10-Year-Old Unlocks Face ID on His Mother's iPhone X as Questionable Mask Spoofing Surfaces

Discussion in 'MacRumors.com News Discussion' started by MacRumors, Nov 14, 2017.

  1. MacRumors macrumors bot


    Apr 12, 2001

    A new video has surfaced of a 10-year-old child unlocking his mother's iPhone X with his face even though Face ID was set up with her face.

    The parents, Attaullah Malik and Sana Sherwani, said their fifth-grade son Ammar Malik simply picked up his mother's new iPhone X without permission and, to their surprise, unlocked the device with his very first glance.
    The younger Malik was then consistently able to unlock his mother's iPhone X, according to his parents. He was even able to unlock his father's iPhone X, but only on one attempt, which he has since been unable to replicate.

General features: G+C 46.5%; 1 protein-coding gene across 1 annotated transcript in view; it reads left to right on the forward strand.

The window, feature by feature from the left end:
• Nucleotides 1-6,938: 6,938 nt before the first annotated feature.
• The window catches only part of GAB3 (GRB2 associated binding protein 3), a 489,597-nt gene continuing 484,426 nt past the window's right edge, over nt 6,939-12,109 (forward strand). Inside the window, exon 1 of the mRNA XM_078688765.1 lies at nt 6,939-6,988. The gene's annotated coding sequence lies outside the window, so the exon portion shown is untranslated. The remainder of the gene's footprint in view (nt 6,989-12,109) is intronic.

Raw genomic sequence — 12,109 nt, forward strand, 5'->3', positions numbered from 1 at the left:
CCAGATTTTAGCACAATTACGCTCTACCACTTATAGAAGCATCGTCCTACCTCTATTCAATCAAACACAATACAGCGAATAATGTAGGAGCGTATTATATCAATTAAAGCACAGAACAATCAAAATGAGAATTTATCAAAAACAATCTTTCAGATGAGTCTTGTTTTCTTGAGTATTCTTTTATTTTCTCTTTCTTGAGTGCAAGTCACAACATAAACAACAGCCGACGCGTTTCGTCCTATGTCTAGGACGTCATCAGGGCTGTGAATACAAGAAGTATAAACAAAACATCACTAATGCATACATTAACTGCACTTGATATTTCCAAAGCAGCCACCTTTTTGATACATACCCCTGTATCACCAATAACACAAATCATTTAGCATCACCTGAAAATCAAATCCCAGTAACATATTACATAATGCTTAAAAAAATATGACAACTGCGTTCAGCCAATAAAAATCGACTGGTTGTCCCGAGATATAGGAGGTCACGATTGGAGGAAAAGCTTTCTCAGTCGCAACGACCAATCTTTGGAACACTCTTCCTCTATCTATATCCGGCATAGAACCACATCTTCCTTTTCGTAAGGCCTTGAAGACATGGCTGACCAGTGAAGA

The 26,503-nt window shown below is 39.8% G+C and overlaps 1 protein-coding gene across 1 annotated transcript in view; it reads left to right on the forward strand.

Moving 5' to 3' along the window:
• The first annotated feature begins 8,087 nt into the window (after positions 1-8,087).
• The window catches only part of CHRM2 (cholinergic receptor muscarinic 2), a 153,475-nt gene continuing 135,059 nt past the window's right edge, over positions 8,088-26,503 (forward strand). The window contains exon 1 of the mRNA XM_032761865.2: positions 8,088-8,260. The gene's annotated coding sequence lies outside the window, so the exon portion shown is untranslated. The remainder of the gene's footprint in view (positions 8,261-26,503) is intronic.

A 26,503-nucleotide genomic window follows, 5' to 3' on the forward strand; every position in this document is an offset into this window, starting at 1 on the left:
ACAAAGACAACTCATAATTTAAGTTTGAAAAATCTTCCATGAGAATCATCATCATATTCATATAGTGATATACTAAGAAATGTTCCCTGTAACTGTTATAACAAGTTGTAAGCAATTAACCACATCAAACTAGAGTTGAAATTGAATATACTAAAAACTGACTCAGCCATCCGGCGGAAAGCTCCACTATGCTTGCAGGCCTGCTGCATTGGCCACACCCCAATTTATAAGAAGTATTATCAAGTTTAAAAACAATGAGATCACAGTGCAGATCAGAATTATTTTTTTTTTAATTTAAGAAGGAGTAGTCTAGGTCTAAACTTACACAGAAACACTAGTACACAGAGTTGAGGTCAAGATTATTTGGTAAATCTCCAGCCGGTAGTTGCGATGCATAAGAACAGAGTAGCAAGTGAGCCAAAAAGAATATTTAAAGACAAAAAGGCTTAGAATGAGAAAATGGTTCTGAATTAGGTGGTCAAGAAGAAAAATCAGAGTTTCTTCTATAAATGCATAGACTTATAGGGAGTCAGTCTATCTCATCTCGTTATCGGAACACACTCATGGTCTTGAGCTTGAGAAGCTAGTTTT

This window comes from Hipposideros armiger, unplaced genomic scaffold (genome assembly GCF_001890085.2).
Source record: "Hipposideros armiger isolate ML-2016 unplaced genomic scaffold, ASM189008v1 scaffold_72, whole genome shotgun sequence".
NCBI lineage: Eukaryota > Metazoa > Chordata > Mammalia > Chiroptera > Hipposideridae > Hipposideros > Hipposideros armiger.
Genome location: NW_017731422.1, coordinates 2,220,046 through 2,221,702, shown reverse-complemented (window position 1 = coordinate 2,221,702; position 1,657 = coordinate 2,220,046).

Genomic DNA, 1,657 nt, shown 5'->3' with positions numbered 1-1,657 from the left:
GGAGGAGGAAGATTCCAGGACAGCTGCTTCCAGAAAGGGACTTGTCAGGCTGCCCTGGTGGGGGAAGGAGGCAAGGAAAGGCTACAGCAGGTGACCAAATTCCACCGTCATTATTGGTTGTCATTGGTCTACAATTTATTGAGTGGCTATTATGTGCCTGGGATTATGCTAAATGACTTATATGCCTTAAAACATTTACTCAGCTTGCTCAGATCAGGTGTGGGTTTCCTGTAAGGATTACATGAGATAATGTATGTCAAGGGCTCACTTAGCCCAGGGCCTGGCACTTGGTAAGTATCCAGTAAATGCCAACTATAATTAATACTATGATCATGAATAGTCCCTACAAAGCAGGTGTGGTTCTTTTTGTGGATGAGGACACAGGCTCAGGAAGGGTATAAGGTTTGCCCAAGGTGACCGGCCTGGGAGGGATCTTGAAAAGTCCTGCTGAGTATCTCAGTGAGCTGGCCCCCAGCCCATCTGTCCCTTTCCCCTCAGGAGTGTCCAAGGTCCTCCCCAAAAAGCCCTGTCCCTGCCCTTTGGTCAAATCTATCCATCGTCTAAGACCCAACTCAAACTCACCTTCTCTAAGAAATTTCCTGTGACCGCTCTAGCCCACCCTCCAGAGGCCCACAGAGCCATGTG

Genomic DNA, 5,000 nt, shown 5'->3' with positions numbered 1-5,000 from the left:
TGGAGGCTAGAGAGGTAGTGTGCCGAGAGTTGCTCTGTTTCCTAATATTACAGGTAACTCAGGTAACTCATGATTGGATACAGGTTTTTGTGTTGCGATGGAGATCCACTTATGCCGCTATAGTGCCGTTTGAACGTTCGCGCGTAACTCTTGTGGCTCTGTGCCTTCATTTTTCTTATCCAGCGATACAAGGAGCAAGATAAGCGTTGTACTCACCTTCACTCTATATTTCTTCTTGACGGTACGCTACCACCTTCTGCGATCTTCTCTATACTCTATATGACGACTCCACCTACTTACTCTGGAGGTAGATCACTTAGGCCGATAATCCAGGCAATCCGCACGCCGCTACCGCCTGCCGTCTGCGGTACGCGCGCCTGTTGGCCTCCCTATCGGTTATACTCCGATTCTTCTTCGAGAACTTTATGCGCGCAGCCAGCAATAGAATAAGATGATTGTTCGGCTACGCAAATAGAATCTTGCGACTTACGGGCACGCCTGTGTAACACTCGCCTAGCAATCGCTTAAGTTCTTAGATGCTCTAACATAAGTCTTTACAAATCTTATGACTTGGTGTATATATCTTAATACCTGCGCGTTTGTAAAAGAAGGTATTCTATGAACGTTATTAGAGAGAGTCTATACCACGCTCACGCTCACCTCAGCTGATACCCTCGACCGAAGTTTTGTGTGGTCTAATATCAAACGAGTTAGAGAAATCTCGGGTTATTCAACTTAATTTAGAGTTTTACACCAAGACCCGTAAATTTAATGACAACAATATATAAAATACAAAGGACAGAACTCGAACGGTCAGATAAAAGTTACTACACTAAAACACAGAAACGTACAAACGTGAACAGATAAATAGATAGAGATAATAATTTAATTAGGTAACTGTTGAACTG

WIRED reporter Andy Greenberg suggested that Sherwani re-register her face to see what would happen. Upon doing so, the iPhone X no longer allowed Ammar access. Interestingly, after Sherwani tried registering her face again a few hours later in the same indoor, nighttime lighting conditions in which she first set up her iPhone X, the son was able to regain access with his face.

    The parents clarified that no one ever entered the iPhone X's passcode after any of the failed unlocking attempts. That's important, since when Face ID fails to recognize you beyond a certain threshold, and you immediately enter a passcode, the TrueDepth camera takes another capture to improve its reliability.

    Apple explains in its Face ID security paper: